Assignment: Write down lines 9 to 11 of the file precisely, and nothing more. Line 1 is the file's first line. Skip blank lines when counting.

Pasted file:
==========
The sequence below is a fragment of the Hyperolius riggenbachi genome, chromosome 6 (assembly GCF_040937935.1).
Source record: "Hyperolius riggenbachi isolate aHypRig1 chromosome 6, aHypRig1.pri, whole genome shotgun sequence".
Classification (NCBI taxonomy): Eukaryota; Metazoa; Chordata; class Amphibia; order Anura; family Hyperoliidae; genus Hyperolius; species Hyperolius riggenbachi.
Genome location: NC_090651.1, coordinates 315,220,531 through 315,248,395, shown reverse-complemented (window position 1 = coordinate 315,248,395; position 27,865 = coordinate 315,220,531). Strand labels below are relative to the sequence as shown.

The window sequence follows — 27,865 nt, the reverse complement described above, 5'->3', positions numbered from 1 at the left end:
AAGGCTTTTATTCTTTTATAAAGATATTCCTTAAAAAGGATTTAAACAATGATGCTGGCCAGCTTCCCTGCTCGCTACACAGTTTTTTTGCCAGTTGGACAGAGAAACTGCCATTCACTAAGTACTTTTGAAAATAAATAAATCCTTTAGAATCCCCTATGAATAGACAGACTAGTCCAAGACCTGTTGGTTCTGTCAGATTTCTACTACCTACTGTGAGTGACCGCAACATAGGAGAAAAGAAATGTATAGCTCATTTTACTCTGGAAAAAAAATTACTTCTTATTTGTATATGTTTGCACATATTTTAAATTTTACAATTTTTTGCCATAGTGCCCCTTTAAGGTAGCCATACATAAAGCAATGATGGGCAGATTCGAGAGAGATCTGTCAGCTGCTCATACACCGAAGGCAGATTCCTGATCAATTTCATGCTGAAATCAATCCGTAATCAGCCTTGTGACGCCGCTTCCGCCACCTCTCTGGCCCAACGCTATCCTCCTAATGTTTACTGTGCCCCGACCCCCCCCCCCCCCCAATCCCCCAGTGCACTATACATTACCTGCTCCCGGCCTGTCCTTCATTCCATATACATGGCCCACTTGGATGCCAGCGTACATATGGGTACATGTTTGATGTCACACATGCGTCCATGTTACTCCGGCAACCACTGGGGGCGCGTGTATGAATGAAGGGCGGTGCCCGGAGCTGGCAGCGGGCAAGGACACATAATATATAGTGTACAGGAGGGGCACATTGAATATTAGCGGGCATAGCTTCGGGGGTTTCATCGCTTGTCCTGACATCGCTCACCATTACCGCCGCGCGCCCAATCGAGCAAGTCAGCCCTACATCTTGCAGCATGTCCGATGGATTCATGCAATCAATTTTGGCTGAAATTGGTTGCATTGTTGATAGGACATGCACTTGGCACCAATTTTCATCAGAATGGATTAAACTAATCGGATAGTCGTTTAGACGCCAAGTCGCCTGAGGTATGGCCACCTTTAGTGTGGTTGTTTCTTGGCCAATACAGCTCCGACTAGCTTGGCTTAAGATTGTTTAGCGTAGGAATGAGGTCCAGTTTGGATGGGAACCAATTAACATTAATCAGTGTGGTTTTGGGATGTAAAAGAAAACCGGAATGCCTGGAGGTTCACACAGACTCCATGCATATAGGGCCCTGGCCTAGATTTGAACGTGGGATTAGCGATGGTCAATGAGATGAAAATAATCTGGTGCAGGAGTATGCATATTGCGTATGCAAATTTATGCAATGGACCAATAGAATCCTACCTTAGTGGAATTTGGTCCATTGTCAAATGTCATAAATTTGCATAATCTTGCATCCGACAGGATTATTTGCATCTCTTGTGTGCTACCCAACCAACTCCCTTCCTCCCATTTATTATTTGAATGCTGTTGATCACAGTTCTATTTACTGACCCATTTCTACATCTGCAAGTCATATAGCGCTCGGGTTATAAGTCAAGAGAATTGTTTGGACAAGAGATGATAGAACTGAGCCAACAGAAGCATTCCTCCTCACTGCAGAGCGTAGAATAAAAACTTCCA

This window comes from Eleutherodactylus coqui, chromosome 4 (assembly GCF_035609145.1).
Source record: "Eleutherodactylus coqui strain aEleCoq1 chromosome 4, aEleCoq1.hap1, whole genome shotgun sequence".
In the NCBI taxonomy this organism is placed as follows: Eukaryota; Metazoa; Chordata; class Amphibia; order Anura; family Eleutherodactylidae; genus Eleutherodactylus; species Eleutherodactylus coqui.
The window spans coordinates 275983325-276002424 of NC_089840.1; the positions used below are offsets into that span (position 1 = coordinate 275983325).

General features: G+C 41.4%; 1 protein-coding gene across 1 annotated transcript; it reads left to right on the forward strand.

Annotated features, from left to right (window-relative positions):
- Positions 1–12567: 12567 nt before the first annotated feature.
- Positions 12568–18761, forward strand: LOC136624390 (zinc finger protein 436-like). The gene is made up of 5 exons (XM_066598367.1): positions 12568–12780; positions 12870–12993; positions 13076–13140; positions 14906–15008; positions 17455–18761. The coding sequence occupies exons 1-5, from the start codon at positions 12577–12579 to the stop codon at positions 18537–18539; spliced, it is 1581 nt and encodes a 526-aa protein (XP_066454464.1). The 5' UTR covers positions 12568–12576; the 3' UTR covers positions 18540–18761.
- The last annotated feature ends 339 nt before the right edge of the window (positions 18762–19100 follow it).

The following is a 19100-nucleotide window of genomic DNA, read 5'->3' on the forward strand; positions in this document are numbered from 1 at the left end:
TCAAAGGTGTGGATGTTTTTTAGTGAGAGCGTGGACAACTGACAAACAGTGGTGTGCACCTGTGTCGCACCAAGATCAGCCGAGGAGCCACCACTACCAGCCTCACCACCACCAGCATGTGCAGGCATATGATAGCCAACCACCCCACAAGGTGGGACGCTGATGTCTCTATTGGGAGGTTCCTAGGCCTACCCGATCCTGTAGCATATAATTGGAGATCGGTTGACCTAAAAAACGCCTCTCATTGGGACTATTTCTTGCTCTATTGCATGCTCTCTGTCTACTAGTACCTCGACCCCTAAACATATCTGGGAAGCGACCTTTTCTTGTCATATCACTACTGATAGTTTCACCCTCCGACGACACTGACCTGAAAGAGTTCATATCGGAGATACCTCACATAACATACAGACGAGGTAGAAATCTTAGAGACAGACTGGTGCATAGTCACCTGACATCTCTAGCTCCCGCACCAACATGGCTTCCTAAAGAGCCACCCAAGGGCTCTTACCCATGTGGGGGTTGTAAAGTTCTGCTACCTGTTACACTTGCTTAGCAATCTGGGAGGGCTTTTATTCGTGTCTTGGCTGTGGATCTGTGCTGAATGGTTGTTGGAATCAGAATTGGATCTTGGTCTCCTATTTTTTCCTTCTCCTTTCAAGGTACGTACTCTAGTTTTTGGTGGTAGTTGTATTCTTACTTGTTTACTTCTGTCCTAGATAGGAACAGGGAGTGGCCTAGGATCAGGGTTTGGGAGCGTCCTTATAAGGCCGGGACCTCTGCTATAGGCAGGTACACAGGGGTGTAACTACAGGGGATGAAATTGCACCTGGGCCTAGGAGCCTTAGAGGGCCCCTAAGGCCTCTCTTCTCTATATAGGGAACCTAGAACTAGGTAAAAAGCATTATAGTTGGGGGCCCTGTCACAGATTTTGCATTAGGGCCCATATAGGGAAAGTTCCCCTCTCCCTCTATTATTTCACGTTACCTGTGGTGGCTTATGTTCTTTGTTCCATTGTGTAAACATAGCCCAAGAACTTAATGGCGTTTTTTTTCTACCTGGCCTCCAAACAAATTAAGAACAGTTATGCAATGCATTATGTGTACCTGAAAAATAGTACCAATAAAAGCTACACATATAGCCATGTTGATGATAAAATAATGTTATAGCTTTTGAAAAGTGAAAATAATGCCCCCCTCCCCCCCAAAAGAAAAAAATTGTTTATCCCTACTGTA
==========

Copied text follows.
In the NCBI taxonomy this organism is placed as follows: Eukaryota; Metazoa; Chordata; class Amphibia; order Anura; family Eleutherodactylidae; genus Eleutherodactylus; species Eleutherodactylus coqui.
The window spans coordinates 275983325-276002424 of NC_089840.1; the positions used below are offsets into that span (position 1 = coordinate 275983325).

General features: G+C 41.4%; 1 protein-coding gene across 1 annotated transcript; it reads left to right on the forward strand.